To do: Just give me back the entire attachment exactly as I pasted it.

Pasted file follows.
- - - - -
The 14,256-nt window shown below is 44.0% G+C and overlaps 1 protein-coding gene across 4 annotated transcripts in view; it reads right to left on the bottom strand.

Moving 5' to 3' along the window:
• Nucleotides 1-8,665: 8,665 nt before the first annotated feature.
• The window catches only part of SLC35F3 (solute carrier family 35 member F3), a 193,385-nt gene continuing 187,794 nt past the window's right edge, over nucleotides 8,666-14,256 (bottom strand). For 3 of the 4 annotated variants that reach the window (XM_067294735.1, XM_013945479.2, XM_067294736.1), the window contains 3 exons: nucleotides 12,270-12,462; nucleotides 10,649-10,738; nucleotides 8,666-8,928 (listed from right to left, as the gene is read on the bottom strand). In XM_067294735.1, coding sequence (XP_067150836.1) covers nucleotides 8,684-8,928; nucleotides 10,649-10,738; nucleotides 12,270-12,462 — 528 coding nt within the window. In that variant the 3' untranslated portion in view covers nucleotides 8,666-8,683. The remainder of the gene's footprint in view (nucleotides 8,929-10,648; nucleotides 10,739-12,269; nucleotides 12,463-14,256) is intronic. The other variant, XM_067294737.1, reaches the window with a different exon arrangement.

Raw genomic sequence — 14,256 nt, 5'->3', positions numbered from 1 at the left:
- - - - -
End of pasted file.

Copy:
The 14,256-nt window shown below is 44.0% G+C and overlaps 1 protein-coding gene across 4 annotated transcripts in view; it reads right to left on the bottom strand.

Moving 5' to 3' along the window:
• Nucleotides 1-8,665: 8,665 nt before the first annotated feature.
• The window catches only part of SLC35F3 (solute carrier family 35 member F3), a 193,385-nt gene continuing 187,794 nt past the window's right edge, over nucleotides 8,666-14,256 (bottom strand). For 3 of the 4 annotated variants that reach the window (XM_067294735.1, XM_013945479.2, XM_067294736.1), the window contains 3 exons: nucleotides 12,270-12,462; nucleotides 10,649-10,738; nucleotides 8,666-8,928 (listed from right to left, as the gene is read on the bottom strand). In XM_067294735.1, coding sequence (XP_067150836.1) covers nucleotides 8,684-8,928; nucleotides 10,649-10,738; nucleotides 12,270-12,462 — 528 coding nt within the window. In that variant the 3' untranslated portion in view covers nucleotides 8,666-8,683. The remainder of the gene's footprint in view (nucleotides 8,929-10,648; nucleotides 10,739-12,269; nucleotides 12,463-14,256) is intronic. The other variant, XM_067294737.1, reaches the window with a different exon arrangement.

Raw genomic sequence — 14,256 nt, 5'->3', positions numbered from 1 at the left: